The 2016 Design-Build Institute of America Western Pacific Region (DBIA-WPR) Annual Design Build Awards Banquet was held on May 26th, 2016 at the Newport Beach Marriott. This special event celebrated the winning projects and exemplary design-build teams of the region.
Boldt’s UC Davis Olson Hall seismic upgrades project was awarded the DBIA-WPR 2016 Award of Merit. This project was recognized not because it was a photogenic or glamourous project, but because of the hard work and dedication it took to overcome significant challenges and still be on budget and ahead of schedule.
The scope of the project included providing design and construction services for structural seismic upgrades to an existing building (Olson Hall) on the University of California Davis campus. The seismic upgrade work took place on three (3) floors (1st, 2nd, and roof) and encompassed approximately 60,000 sq. ft. Work that was supportive to the seismic upgrades included abatement of hazardous materials, concrete infill work and miscellaneous architectural improvements.
A major objective for the University was to complete all of the abatement and structural seismic upgrades inside the building during a time when it was least disruptive to students. Olson Hall is a well occupied building where classes are held daily. With the exception of school semester breaks, the owner required that the facility be turned over for use every Monday through Friday by 7 in the morning.
Recognizing the complexity of the work being undertaken and the risk of unforeseen conditions, the University ultimately decided to use design/build and issued the engineering documents set as “bridging documents” during the proposal phase in order to get design/build contractors on an apples-to-apples basis before awarding a contract. Once Boldt was awarded the project on best value, the University was open to suggestions and “out of the box” thinking in order to achieve their objective.
Challenges and Constraints
The first challenge was the very short design phase of ten days for design development and eighteen days for construction drawings. This did not leave much time for site reconnaissance, value engineering and design enhancements. A major schedule challenge was that the construction needed to fit between the winter semester break from December 22nd to January 4th and Spring Break from March 23rd to March 27th). This essentially meant that a five month project needed to fit within three working weeks. Another major challenge was with the hazardous abatement. Although a hazardous material survey was performed, there was the ongoing potential for delay associated with the discovery and remediation of unforeseen and unanticipated hazardous materials.
Solutions - Design Excellence
One of the design innovation examples would be for the reroute of the initial plan that included the infill of eight existing windows with concrete to create better structural support for the building. The structural engineer determined that by adding exterior concrete wing walls at the corners of the clerestory instead of filling the windows would accomplish the same structural improvements needed. This method reduced the number of concrete infill panels, which increases the amount of natural light through the building.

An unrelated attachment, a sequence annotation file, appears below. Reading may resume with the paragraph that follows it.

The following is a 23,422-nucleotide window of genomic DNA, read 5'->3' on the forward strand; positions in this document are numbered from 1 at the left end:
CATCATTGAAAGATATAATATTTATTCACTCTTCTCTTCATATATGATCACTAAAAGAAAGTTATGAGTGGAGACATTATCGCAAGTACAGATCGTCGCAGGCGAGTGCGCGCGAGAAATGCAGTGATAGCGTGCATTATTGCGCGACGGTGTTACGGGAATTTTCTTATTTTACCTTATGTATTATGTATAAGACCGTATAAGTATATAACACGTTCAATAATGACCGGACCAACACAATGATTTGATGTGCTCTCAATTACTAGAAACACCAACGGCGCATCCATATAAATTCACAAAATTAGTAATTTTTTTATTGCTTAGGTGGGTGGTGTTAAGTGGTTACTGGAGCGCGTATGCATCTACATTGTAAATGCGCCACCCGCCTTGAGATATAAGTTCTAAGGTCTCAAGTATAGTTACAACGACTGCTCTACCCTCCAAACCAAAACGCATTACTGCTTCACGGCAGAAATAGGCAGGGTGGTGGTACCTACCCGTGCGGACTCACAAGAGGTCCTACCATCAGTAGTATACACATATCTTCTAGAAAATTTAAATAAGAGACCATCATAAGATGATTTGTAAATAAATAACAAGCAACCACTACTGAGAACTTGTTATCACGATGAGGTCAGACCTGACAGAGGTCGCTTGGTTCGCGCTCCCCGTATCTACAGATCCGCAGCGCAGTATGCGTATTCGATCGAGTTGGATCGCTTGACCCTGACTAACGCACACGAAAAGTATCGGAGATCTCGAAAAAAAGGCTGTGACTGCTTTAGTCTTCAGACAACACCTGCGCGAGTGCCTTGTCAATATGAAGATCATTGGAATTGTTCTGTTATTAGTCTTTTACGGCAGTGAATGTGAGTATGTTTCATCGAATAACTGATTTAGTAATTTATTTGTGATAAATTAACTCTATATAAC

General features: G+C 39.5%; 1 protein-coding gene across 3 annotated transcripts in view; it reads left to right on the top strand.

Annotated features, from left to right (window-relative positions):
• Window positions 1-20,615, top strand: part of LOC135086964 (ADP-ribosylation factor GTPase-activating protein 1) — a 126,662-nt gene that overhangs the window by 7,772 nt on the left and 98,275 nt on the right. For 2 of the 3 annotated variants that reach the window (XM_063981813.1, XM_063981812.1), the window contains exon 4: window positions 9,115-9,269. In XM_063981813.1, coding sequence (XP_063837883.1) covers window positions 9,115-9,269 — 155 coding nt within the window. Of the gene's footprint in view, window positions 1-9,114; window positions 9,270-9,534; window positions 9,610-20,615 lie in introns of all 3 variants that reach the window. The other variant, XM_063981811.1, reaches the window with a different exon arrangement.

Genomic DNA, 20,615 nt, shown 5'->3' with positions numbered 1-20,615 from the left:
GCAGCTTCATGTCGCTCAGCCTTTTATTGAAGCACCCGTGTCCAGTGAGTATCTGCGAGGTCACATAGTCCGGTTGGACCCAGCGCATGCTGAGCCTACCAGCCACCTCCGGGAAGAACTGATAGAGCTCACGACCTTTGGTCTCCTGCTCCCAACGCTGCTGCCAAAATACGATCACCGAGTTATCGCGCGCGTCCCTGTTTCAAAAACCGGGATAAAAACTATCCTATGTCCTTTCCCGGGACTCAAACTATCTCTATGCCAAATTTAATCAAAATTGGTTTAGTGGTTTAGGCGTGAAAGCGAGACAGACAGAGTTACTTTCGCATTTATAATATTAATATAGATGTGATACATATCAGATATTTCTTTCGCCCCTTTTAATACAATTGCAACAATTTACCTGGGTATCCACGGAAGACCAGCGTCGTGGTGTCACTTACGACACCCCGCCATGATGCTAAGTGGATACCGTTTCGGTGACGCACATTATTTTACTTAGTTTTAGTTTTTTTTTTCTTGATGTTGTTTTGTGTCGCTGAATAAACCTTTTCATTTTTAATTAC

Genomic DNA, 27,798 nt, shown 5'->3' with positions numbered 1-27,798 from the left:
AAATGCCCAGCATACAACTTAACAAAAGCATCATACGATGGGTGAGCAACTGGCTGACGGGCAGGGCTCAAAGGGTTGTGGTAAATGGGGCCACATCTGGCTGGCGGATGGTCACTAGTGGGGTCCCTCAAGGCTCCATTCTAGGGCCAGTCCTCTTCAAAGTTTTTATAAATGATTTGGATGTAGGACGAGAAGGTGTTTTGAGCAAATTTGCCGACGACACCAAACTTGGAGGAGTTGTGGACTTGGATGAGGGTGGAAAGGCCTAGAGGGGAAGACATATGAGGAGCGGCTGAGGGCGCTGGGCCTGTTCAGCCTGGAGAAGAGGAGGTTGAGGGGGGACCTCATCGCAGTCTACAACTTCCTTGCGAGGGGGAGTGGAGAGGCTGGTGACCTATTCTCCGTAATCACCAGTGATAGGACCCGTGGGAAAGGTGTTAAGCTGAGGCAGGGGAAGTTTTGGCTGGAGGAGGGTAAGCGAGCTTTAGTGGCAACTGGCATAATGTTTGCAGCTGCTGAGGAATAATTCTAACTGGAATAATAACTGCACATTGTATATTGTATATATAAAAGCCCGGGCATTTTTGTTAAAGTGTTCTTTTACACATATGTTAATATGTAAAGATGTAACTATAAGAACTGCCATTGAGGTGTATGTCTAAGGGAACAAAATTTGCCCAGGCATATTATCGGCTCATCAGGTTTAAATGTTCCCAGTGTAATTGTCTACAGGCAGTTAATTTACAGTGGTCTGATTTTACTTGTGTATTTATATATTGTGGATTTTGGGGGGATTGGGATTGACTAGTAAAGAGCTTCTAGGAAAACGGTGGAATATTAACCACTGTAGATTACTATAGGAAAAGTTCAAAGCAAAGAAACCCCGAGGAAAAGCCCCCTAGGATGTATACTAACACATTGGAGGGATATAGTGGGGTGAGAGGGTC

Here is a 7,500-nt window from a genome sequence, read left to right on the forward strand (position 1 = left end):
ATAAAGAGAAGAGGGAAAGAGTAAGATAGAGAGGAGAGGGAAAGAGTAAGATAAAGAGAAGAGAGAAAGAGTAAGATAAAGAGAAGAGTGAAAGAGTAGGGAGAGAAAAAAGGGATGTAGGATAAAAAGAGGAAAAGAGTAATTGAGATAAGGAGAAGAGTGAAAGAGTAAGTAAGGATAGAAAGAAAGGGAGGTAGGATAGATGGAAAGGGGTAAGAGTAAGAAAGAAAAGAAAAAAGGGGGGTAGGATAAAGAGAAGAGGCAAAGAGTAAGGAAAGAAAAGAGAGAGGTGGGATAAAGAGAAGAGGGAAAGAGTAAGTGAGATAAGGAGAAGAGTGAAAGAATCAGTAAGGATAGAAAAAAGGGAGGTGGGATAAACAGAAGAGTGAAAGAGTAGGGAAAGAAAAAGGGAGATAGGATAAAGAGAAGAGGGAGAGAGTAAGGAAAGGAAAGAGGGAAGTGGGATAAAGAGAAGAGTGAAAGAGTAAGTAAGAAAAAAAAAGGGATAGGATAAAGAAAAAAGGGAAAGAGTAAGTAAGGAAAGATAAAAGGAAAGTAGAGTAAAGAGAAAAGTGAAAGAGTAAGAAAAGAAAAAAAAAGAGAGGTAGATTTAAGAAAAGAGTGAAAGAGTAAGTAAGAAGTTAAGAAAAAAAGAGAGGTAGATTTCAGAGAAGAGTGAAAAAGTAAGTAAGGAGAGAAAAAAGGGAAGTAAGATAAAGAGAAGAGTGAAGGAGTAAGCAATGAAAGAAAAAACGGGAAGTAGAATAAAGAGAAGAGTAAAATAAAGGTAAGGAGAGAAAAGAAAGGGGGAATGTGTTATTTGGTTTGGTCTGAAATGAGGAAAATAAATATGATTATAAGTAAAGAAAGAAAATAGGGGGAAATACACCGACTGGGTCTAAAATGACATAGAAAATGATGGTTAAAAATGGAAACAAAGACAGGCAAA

Another design element that was improved upon was the seismic upgrade material itself. The initial plan indicated that the first and second floors of the building were to receive fiber reinforced polymer (FRP) strips, the roof was to receive 18-inch wide steel plates and a support column in the basement required retrofitting with steel plating. Due to lack of space, existing plumbing and electrical conduits and devices would need to be relocated in order to complete these tasks. Instead, the team selected and approved use of an alternate FRP product that was higher in strength with fewer layers. Because of its capabilities, we were also able to use this product in lieu of the steel plates on the roof and basement column. The material not only met seismic design requirements, but was more quickly and easily installed in the field. This resulted in cost and schedule savings.
A third design improvement involved constructability. The initial plan included a considerable amount of relocation of existing mechanical, electrical and plumbing utilities. It also included demolition work that involved removing cross-corridor doors, fire rated doors and acoustical wall panels. These elements added complexity in design and represented a significant amount of the initial schedule. Boldt wanted the design to incorporate Lean constructability practices that would reduce the amount of demo and relocation work and make the seismic upgrade work easier and quicker to install in the field. With collaboration between the architect, structural engineer and trade partners, along with some creative thinking, the team significantly reduced the amount of demolition and relocation of existing utilities, walls and architectural items. For utilities that still required relocation, our mechanical trade partner offered constructability suggestions during the design phase that made the relocation more efficient in the field.
The owner could not have been more pleased with the result of Boldt and the rest of the project team’s collaboration. Teaming with trade partners ahead of time, including series of design meetings and onsite reconnaissance missions with our engineers and trade partners enhanced the constructability of the final design. It is because the collaboration and the Integrated Lean Project Delivery® that the project was able to be under budget and ahead of schedule.